Below is a short write-up on the architectural style of our house

Monday, 28 November 2011

Andries du Toit was the man who laid out Arcadia

Arcadia is one of the oldest suburbs and has always been seen as one of the most authentic and attractive historical residential areas in Pretoria. Well, Arcadia is not one of the oldest suburbs in our beloved city but THE oldest pregnant with historical landmarks that have been neglected for too long.
Andries du Toit

Most Arcadians will know that their leafy suburb was established by land surveyor Andries du Toit who was born 8 August 1813 on the farm Eerste River in the Stellenbosch district. His father, Jacobus Fran├žois du Toit, was the fourth generation of the Du Toit family at the Cape and his mother, Gertruda Johanna Buykes was of Flemish origin. Andries studied at Stellenbosch in order to qualify for acceptance at a theological institute in Holland.

Before departing for Europe, however, he fell ill with chronic chest trouble and was advised not to undertake the dangerous sea travels but to take advantage of the dry Karoo air. Andries then settled on the farm Grootfontein in the Beaufort West district. He married Elizabeth Getruda Jacoba de Villiers with whom he had ten children. In order to support his large family, he concentrated on selling, buying and bartering among the Trekboere in the Caledon area as well as with Voortrekkers living north of the Orange River. In spite of his strong religious conviction, he did not deem it necessary to abide by the law. He devised ingenious ways of smuggling guns and ammunition across the Grootrivier. Before long Du Toit was trapped and arrested but he managed to escape to the Orange Free State.

While looking for new opportunities to earn a living there, he met Commandant General Andries Pretorius who invited him to survey farms in the Voortrekker areas. Thus, towards the end of 1856, Du Toit arrived with his family by oxwagon in Pretoria. Among his tools were a ship’s telescope, a spirit level mounted on a tripod to serve the purpose of a theodolite and a trek-chain made up of 50 metal links together with a marking gauge. In Pretoria he surveyed 78 erven that were to be developed on the open square, a task which took him almost a year to complete for an erven was only surveyed when a buyer came forward to join the people who had already settled there. His surveying method may have lacked sophistication, but it proved to be extremely accurate when qualified land surveyors checked the measurements many years later with modern instruments. On 2 May 1857 Du Toit was sworn in as the first landdrost of Pretoria with responsibilities that would have broken most other men. However, with no government buildings at his disposal, Du Toit had the privilege of working from his modest home situated in the vicinity where the present Lion Bridge crosses the Apies River in Church street. Even before he was sworn in as landdrost, he stressed the necessity of postal connections between poor Pretoria, which he considered as an outpost to which he was moved, and the other towns. He was duly elected to serve as Pretoria’s first Postmaster.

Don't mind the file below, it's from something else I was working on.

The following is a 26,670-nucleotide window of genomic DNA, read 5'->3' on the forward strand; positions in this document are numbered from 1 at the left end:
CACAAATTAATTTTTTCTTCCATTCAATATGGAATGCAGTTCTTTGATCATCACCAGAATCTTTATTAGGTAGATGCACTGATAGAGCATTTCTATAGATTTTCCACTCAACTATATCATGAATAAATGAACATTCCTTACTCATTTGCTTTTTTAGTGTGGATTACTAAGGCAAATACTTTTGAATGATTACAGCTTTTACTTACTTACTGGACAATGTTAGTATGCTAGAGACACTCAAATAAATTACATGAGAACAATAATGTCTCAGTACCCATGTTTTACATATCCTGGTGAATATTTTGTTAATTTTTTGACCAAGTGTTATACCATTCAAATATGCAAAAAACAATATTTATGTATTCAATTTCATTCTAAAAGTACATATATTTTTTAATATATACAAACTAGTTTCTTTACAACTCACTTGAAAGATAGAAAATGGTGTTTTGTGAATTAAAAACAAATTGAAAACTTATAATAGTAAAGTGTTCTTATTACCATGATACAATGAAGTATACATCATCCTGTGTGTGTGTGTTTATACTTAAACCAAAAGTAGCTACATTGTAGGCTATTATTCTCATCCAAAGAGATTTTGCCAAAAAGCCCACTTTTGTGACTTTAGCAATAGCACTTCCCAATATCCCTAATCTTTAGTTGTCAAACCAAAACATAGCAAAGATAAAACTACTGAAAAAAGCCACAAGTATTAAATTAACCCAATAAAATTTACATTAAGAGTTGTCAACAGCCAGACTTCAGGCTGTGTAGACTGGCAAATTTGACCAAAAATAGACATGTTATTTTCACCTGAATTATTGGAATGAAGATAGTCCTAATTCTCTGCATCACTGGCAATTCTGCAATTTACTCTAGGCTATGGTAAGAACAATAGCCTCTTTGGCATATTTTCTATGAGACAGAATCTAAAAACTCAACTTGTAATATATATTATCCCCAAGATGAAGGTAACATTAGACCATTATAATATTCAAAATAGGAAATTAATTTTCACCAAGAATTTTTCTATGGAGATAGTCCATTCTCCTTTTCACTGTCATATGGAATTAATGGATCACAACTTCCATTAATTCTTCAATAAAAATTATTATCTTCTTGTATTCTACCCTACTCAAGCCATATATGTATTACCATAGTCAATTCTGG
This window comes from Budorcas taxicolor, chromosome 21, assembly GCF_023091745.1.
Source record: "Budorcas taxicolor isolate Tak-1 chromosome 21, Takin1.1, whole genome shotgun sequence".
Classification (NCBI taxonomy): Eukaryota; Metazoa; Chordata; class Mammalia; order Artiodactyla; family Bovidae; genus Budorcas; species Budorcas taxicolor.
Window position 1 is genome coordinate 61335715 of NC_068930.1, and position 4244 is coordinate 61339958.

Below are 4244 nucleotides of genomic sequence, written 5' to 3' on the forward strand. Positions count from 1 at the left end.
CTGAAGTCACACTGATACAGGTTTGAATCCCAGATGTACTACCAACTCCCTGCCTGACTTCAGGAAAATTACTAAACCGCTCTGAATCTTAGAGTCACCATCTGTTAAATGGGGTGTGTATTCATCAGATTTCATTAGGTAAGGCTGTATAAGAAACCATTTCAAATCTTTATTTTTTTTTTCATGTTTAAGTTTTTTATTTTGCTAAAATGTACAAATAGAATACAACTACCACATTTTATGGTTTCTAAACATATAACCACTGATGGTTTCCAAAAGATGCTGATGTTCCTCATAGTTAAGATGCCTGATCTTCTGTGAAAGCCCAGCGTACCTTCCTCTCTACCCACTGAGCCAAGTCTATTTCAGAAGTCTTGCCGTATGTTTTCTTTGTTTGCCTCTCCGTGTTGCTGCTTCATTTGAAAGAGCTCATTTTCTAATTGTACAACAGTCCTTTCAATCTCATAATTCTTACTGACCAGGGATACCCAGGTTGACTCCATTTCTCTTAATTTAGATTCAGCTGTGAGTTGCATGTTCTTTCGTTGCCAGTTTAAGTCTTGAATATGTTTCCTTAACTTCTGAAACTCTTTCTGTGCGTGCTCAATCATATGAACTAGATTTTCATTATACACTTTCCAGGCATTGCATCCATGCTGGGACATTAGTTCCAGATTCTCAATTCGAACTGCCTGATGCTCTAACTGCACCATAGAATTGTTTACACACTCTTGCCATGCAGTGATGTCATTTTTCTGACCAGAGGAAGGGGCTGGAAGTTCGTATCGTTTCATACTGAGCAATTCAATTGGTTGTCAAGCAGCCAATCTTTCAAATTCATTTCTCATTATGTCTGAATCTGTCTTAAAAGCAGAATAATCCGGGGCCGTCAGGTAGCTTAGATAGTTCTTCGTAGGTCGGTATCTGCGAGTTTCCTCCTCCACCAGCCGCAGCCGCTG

While Du Toit has gone down in history as the man who surveyed the first erven in Pretoria, his pioneering efforts in municipal matters are of equal historical significance. They were as diverse as drafting regulations which dealt with the water supply for the young town, the maintenance of the furrow starting at the Fountain, the control of cattle, and in particular outspanned oxen who posed the constant threat of contaminating the water, and, on 2 June 1857, solemnising the marriage between Jacobus Abraham Botes and Christina Sagarian Johanna Beatrix du Preez, which was the first marriage that took place in Pretoria.

Du Toit was instrumental in having Pretoria declared the capital of the South African Republic and he was involved in moving the seat of government from Potchefstroom to Pretoria.
When his many public functions he had to carry out finally proved too much for him that he, at the age of 45, asked the President for permission to relinquish his post and resigned on 31 December 1859.

Next, Du Toit acquired a tract of land from President Pretorius extending from the present Du Toit Street to the official residence of South Africa’s State President in Arcadia, and this in lieu of a Basuto pony. Perhaps the deal was meant to be a golden handshake after the services he had rendered to the emerging town. The story that Du Toit had named his property after Arcadia – a central region of the Greek Peloponese, idealised in pastoral poetry for its idyllic life and innocence and simplicity, too, is a charming tale that does deserve retelling.
Du Toit set out to survey Arcadia at once, cutting the land rising gently towards the east into 82 erven. He sold the erven to Stephanus Johannes Meintje for £ 1,00 on a promissionary note for three months. After the registration of the sale Meintje received about £250 worth for the deal. Du Toit left Pretoria in 1871 to settle in Nazareth, which was to become Middelburg, where he died on 15 August 1883 and was buried.

Reproduced from an original article in ARRA by Eric Bolsmann June 2010

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